Welcome to LivingPianos.com, I’m Robert Estrin. The subject today is about the importance of practicing with raised fingers. Playing the piano with raised fingers is a completely different scenario from practicing the piano with raised fingers. I want to qualify this right out of the gate so you don’t get scared that I’m telling you to do something that could lead to injury. This is a technique used judiciously to help you solidify your technique, but certainly not something you do in performance. You may wonder why you would do something in practice that you would never do in your performance? Well, there are very good reasons for this which I will explain now.
The physiology of the hands is such that it’s much easier to push fingers down than to lift them up.
If you want to prove this to yourself, just put your hands on a flat surface anywhere, and then just try to lift only your fourth finger. It’s hard to do because the tendons and the nerves are shared among those fingers. So it makes it tough to gain independence.
Why is it a good idea to practice with raised fingers?
Well, there are actually two reasons for this. One is that it helps to strengthen the independence of your fingers so you can practice the release of notes. If you’ve ever heard somebody play sloppy scales, one aspect is the evenness of the attack. But the other aspect is the evenness of the durations of notes, the space between notes. If I played a scale with all the notes hitting evenly, but don’t release some of the notes the same length as others, it would sound sloppy because some notes overlap and some don’t. It’s haphazard. And as I mentioned, lifting fingers up is so much more difficult than pushing them down. Also, it teaches your hands and your head which fingers are down and which fingers are up. So in slow scale practice, by raising fingers, you identify which notes are down and which fingers are up. So when you go faster you have the control of releases, not just attacks of notes.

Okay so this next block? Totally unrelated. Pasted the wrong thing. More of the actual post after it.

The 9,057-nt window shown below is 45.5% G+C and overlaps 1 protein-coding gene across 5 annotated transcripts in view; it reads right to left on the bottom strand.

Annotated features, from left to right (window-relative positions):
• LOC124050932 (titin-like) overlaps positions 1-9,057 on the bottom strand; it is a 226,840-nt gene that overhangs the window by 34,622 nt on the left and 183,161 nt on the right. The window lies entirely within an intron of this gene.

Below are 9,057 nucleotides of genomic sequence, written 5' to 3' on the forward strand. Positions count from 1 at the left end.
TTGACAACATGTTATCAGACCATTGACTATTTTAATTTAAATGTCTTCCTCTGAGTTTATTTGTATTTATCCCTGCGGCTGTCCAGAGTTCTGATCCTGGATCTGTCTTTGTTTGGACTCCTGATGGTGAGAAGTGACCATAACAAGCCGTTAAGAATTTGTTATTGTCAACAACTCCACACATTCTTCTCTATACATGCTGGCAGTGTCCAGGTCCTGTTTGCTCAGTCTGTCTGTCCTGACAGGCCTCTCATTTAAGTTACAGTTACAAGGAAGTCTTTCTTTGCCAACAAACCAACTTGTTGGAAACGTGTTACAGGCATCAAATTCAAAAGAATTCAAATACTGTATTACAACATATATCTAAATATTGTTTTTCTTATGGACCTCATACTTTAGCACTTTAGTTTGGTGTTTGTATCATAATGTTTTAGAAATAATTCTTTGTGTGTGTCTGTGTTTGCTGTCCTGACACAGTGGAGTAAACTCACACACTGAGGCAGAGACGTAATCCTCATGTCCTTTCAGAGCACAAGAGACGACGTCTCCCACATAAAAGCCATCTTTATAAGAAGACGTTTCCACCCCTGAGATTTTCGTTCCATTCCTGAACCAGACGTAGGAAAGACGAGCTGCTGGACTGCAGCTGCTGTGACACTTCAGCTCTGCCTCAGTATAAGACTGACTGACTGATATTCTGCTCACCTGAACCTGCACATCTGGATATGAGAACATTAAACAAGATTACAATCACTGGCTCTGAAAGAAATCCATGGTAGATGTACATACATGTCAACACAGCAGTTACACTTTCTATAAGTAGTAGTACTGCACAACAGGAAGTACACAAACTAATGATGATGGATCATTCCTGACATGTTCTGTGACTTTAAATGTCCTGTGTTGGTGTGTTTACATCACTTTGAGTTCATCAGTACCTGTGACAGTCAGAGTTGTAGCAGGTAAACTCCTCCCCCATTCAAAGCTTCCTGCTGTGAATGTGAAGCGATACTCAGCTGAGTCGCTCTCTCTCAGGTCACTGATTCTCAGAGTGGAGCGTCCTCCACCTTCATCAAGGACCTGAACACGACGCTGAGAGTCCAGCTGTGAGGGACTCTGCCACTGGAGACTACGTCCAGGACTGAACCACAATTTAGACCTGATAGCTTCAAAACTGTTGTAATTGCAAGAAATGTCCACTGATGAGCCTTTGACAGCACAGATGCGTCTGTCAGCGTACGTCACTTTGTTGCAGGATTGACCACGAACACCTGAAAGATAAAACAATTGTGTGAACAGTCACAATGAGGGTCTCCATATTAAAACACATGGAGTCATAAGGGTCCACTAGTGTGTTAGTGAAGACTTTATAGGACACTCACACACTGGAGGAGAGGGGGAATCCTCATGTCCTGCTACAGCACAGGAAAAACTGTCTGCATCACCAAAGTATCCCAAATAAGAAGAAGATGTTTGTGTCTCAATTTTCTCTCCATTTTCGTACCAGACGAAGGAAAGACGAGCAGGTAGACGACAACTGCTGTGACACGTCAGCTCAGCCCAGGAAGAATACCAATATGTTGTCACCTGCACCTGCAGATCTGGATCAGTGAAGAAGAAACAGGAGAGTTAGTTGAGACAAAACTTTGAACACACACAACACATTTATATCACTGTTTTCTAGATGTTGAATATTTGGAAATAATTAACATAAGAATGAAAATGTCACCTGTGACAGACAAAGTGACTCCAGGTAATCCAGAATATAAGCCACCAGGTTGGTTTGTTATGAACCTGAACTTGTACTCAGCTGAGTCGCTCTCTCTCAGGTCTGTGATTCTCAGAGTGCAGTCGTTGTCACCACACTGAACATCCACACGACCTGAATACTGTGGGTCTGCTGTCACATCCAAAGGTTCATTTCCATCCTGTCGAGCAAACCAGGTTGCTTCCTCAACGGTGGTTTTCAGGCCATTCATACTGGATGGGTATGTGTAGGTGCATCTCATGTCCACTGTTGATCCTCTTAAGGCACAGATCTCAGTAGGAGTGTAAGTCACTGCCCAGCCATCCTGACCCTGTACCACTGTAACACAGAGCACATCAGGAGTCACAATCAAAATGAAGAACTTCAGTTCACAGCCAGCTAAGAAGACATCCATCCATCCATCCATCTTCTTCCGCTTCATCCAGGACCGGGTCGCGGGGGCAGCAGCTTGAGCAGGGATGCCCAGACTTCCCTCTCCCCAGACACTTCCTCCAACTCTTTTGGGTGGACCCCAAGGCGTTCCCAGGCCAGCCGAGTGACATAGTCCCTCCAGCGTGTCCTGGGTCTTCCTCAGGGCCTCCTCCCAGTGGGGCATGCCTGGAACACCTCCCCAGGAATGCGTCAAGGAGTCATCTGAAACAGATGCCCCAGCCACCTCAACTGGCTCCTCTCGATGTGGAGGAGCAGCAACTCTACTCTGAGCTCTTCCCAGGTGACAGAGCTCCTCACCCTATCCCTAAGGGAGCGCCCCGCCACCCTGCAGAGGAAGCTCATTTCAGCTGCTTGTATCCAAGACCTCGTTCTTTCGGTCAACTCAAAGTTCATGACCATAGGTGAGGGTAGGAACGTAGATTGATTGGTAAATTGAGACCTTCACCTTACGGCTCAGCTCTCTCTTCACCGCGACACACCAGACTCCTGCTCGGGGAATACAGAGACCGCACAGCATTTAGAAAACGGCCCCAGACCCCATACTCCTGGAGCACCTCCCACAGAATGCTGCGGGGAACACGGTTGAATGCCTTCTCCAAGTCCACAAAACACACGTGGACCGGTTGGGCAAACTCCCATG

The stretch you get is akin to the warm up of an athlete.
Stretching is so important! This is a great way you can stretch your fingers while at the same time teach yourself the release of the notes in slow practice. Naturally, when you play up to tempo, you abandon this because it’s not possible or recommended to raise fingers when trying to play up to tempo. It’s not only impossible, but it would not be good for your hands to do such a thing. But it’s a tremendous technique, not just for practicing scales. You can use this technique anytime you want to identify which notes are down and which notes are up so you can achieve a clean sound. With this kind of practice everything is exaggerated. So whatever sloppiness you have is eradicated because you really get to dig into the keys and feel every key that’s down and keep other fingers up and out of the way. And this is why slow practicing with raised fingers can be incredibly valuable for you!
Always be aware of how you feel and never do anything that causes you pain!
This applies not just for raised finger practice, but everything you do on the piano. How you sit at the piano, the relaxed nature of your shoulders. You must be aware of all these things because you want your hands to last your whole life because it is the lifeblood for playing the piano!
I hope you find this practice technique to be helpful for you. Try it out and see how it works for you! And when practicing with raised fingers, you don’t want to use a lot of arm weight. You want to just use the fingers. Teach your fingers which notes are down and which notes are up and you will have a cleaner technique to show for it! Thanks so much for joining me, Robert Estrin here at LivingPianos.com, Your Online Piano Resource.
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